Make Someone Else’s Independence Day
Today, Americans celebrate July 4th by remembering those who fought for our country’s independence almost 250 years ago, while likely enjoying great conversation and food with friends and family.
Over the years, our Independence Day blog posts have focused on strategies we can use to foster and promote our own independence, including career tips, enhancing networking skills, building generational wealth, and maintaining a healthy work-life balance. This year, we are shaking things up a bit and asking our readers and subscribers to support others’ independence today…and everyday.
Five things you can do for others
1. Refer a friend
Have a friend looking for a new career opportunity? Consider referring you best buddy for a position that would be a great fit. Whether sending a note to a LinkedIn connection, providing a professional recommendation, or sending the resume to your company’s recruiter, your supportive gesture can propel your friend’s career growth.
2. Help with household chores
Americans are busy, busy, busy! Helping with a chore or two, like yardwork or boxing up items for donation, can save loved ones and acquaintances time and energy. Whether a single parent or someone who travels incessantly for work, the assistance will be appreciated.
3. Offer a shoulder
Sometimes, our friends or family members would just like to have someone to talk to when going through stressful or constraining situations. Offer to listen – no interrupting, judging, or solving problems – so they can unburden themselves. This simple act can help them stay calm, gain perspective, and begin a plan of action.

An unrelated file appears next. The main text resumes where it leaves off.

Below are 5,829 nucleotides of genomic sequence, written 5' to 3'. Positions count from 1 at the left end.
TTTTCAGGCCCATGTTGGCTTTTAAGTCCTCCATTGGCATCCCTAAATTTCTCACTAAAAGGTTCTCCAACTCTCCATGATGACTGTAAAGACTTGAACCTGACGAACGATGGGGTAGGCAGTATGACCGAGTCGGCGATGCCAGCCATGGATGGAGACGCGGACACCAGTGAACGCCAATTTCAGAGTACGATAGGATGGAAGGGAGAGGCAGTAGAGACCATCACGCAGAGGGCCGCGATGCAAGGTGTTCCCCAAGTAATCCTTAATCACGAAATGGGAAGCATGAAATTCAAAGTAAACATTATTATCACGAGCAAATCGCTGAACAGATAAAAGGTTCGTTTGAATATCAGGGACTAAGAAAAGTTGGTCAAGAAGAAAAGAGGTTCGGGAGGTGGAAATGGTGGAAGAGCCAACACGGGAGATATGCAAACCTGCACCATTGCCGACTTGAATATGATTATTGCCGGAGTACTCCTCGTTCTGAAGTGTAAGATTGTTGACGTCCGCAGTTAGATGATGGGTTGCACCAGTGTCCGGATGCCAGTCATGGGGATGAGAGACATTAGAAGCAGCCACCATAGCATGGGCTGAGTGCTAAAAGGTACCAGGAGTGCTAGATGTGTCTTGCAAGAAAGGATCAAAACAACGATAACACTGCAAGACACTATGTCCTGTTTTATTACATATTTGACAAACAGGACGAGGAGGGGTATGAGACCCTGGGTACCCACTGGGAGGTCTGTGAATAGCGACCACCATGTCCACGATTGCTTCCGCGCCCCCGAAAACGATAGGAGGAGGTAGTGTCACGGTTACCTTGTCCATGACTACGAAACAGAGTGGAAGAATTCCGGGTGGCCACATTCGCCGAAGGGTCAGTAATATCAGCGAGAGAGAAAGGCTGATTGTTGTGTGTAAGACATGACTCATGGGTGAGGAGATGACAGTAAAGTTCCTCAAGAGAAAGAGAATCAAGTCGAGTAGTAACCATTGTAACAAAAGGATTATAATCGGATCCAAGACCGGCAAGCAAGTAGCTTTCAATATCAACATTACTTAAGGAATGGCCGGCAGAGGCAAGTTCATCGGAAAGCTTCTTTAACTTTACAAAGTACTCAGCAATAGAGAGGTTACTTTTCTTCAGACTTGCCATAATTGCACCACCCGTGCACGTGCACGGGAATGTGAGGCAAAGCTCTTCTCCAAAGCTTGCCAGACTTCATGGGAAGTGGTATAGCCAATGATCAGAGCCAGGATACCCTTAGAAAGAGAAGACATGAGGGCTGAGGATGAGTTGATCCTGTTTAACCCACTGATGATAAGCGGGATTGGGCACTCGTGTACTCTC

4. Pamper a pet
If your colleague or family member desperately needs a vacation to decompress, but won’t go because their furry friends need care, volunteer to take the dog or cat so he can take the welcomed getaway. For friends traveling briefly, such as an overnight business trip, offer to check in on, feed, or walk their pet companions.
5. Gas up the car or get the groceries
Friends going through financial challenges or in career transition may welcome an offer to gas up the car or send groceries for the week. Some people can get prickly about receiving financial support, so assess the situation first to gauge how the offer will be received. It may be better to order groceries online and have them delivered, or tuck a gift card in an envelope and mail it anonymously.
Have an idea to support someone else’s independence? Let us know by leaving a reply.
Happy Independence Day!
About the Author: Kesi Stribling
About Ask The Strategist
Celebrating 15 years since its original debut on MySpace in 2004 as Midweek Musings, ASK THE STRATEGIST is an online hub that shares information and insight on issues that impact our readership. Topics span business, entrepreneurship, careers and the workplace, health, the economy, the community, women, and veterans. Any content or advice dispensed through Ask The Strategist is solely for informational and entertainment purposes. All content, unless otherwise noted, is the property of Ask the Strategist and its affiliates, and may not be re-published without express written permission from the Editor.